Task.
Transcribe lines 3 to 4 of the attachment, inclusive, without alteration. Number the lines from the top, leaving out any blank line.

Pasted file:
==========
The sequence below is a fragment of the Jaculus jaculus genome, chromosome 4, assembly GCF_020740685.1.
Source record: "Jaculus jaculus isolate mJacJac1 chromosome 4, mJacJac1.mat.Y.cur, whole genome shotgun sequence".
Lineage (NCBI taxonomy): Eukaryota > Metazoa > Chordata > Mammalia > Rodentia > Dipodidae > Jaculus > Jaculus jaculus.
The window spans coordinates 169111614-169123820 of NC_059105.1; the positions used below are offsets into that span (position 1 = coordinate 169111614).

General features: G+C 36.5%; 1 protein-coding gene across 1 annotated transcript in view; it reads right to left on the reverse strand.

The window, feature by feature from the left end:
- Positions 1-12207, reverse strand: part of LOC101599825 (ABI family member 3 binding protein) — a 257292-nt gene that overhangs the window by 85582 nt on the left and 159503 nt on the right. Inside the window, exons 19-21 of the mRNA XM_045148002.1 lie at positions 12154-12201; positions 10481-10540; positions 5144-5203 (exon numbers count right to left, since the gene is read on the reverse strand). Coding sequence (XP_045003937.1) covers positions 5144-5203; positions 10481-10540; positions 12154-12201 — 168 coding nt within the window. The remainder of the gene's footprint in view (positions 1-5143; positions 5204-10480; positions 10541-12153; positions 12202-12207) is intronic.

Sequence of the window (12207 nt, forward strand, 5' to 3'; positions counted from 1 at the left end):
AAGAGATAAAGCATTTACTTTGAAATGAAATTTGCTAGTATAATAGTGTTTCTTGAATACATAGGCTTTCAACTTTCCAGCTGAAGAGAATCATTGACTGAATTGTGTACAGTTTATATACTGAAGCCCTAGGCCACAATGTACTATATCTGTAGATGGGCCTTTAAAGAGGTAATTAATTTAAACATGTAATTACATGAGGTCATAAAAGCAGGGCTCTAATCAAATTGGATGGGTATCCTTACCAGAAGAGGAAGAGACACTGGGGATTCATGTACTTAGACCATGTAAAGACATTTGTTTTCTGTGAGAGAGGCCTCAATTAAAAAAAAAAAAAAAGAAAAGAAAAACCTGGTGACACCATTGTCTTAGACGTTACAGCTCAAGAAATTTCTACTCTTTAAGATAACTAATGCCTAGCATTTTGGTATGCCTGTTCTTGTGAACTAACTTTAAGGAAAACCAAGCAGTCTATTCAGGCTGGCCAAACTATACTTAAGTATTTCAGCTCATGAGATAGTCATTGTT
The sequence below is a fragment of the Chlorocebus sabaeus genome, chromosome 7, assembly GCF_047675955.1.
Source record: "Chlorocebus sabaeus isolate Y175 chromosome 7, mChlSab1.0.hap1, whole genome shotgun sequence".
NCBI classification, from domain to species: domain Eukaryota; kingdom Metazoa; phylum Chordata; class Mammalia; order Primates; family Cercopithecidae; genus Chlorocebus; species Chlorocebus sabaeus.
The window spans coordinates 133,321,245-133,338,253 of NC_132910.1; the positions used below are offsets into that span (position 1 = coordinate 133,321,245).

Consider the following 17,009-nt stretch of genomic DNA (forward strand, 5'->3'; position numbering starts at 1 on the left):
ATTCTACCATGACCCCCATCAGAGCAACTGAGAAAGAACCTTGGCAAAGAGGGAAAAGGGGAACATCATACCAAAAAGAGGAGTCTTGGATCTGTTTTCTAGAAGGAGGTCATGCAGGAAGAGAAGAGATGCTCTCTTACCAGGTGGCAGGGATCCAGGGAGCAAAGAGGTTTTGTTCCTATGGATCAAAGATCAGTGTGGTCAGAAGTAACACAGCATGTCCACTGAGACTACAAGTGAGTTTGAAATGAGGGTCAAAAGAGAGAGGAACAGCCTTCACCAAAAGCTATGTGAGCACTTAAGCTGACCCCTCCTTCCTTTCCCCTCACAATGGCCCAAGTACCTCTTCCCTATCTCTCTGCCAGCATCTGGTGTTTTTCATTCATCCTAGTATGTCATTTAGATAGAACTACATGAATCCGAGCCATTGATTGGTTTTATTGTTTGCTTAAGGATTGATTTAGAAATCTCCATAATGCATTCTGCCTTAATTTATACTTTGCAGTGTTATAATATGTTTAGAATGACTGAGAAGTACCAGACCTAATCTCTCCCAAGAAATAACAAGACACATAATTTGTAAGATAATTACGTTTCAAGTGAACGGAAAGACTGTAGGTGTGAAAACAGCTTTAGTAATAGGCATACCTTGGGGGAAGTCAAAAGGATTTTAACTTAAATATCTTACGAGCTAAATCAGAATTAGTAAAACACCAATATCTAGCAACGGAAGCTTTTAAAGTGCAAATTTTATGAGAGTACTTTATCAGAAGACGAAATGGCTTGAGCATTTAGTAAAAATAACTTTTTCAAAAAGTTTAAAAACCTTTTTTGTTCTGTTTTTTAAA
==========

Lineage (NCBI taxonomy): Eukaryota > Metazoa > Chordata > Mammalia > Rodentia > Dipodidae > Jaculus > Jaculus jaculus.
The window spans coordinates 169111614-169123820 of NC_059105.1; the positions used below are offsets into that span (position 1 = coordinate 169111614).